London, Sugar & Slavery Gallery
Museum in Docklands’ new gallery, London, Sugar & Slavery, reveals how London’s involvement in slavery has shaped the capital since the 17th century, and challenges what you think you know about the transatlantic slave trade.
Key artefacts in the new gallery, recently acquired by the Museum, are the surviving papers of Thomas and John Mills, who owned plantations in St Kitts and Nevis, providing us with glimpses into the lives of both the enslaved and the slaver.
In the gallery you can experience an immersive sound and light show which is projected on the gallery walls every 20 minutes. The experience encourages you to consider enslavement and freedom both in terms of the transatlantic slave trade and what they mean for us all today.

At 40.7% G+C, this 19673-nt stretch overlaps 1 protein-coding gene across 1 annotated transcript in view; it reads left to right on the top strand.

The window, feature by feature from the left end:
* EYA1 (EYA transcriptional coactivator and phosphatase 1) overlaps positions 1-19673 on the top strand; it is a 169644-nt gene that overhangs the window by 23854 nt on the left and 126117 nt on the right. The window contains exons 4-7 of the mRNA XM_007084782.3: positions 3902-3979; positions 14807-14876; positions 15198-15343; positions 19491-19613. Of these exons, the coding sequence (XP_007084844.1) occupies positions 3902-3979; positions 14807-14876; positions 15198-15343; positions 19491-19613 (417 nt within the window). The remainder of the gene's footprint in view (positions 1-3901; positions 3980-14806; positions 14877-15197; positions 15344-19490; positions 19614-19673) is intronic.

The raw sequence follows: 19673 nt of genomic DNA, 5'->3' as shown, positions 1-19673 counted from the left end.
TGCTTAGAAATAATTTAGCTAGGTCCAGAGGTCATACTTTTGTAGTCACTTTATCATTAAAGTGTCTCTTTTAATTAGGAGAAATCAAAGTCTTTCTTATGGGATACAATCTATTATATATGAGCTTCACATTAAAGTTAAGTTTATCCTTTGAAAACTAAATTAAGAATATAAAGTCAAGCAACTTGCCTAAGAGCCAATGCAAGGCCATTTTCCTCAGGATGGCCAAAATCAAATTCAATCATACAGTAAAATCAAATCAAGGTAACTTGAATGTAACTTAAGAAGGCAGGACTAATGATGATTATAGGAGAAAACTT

Sugar cane originated in New Guinea and it is thought to have been introduced to South America by Columbus. As late as the 1600s it was regarded as a luxury commodity in Europe only available to the wealthy. But in the 1700s drinking coffee became increasingly popular and the demand for sugar increased.